In the early years of the center, we campaigned on the plight of the slum dwellers. Our campaign ended with the government coming out with the National Slum Upgrading Strategy and Action Plan (2008) to provide a framework, direction, and plan to all stakeholders on how to improve slums and fast-track Uganda’s target of uplifting the lives of at least one million slum dwellers.

Some of your recent projects have to do with refugees and trafficking in humans. Why focus on these issues? What is the situation of refugees and human trafficking in Uganda?

Uganda is host to 1,584,484 refugees and 41,567 Asylum seekers, out of which 926,550 are South Sudanese who are mostly settled in the West Nile region. The majority of this population is women and children. It is important to note that the refugees’ settlements in Uganda are located in hard-to-reach places and lack critical infrastructures including electricity. Despite Ugandan favorable refugee policy, and efforts by government and humanitarian organizations, the refugees are faced with limited access to basic services such as healthcare, education, and clean water. They conflict over access to natural resources such as farmland, water sources, firewood for cooking, grazing ground, materials (sticks, ropes, and grasses) for constructing temporary houses, etc., among themselves and with the host communities.

The refugees, especially those from South Sudan, have come to the settlement with a conflict mindset from their own country which sometimes generates violent conflicts within the settlement. There is also the issue of food rationing in the settlement which has affected their livelihood. Other issues within the settlements include drug abuse, gender-based violence, domestic violence, early marriages, sexual exploitation, insecurity, poor social services, limited source of livelihood – to mention but a few. This pathetic situation compelled the center to intervene in the areas of peace building and economic empowerment to enable peaceful coexistence among the refugees and with the host communities.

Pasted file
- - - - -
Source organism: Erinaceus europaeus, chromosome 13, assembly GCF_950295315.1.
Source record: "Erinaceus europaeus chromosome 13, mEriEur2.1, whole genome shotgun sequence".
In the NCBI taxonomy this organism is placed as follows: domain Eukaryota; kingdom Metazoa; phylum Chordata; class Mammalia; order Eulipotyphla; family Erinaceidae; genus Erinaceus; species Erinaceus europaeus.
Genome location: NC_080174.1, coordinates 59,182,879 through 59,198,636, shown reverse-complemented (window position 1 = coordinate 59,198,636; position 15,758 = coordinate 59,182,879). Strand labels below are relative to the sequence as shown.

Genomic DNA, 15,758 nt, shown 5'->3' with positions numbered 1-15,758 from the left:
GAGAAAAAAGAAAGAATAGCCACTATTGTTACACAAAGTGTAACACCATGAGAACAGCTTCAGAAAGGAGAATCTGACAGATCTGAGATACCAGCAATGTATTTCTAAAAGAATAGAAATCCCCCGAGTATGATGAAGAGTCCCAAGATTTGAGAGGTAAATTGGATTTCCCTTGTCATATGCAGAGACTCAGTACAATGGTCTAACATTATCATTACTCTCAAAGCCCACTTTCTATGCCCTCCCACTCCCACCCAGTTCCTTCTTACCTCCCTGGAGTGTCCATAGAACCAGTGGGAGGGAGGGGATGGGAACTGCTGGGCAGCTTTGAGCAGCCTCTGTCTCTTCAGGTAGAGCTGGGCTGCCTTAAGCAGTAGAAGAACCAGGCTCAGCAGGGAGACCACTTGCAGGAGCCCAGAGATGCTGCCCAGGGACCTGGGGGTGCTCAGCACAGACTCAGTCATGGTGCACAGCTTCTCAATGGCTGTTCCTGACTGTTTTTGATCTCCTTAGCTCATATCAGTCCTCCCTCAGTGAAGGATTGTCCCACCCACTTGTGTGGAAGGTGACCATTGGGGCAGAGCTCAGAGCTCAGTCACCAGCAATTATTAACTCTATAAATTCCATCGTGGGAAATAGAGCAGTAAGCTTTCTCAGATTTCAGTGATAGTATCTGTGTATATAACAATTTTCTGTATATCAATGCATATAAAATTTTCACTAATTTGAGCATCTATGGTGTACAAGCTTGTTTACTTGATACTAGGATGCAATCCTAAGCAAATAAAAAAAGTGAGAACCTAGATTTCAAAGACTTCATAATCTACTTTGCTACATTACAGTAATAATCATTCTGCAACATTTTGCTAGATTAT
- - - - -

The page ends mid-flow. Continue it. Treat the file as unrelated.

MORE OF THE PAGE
What challenges do you face as you work to make the social doctrine of the Church come to life?

One of the challenges is lack of the understanding of the doctrine among the religious leaders as they perceive our work too political and as such dangerous. Indeed, with respect to [trafficking], when we approach some religious leaders, they tell us it is too risky and as such we do not need to venture into it at all. This is because the traffickers are powerful and well-placed in the society and will not hesitate to eliminate anyone who constitutes an obstacle to their business. Indeed, we have sometimes received calls asking whether the girls and children being trafficked are ours and what we intend to achieve by stopping it.

Again, the political environment in Uganda poses challenges to organizations that are critical on governance, human rights, and corruption. In the recent past, the government has become restrictive in the operations of advocacy-oriented NGOs where the center belongs.

Furthermore, the social justice issues are enormous in this country and our interventions are sometimes insufficient due to limited resources with respect to personnel and funding. Consequently, we only prioritize the key issues depending on the available resources. Moreover, our interventions, like in most African countries, depend on support from outside, yet the sustainability of our work can be realized on locally generated funds.

Despite these challenges, we remain committed to advancing the principles of Catholic social teaching and promoting justice, peace, and the common good in Uganda. Through perseverance, collaboration, and the support of our partners and stakeholders, we continue to make meaningful strides towards realizing our mission and vision.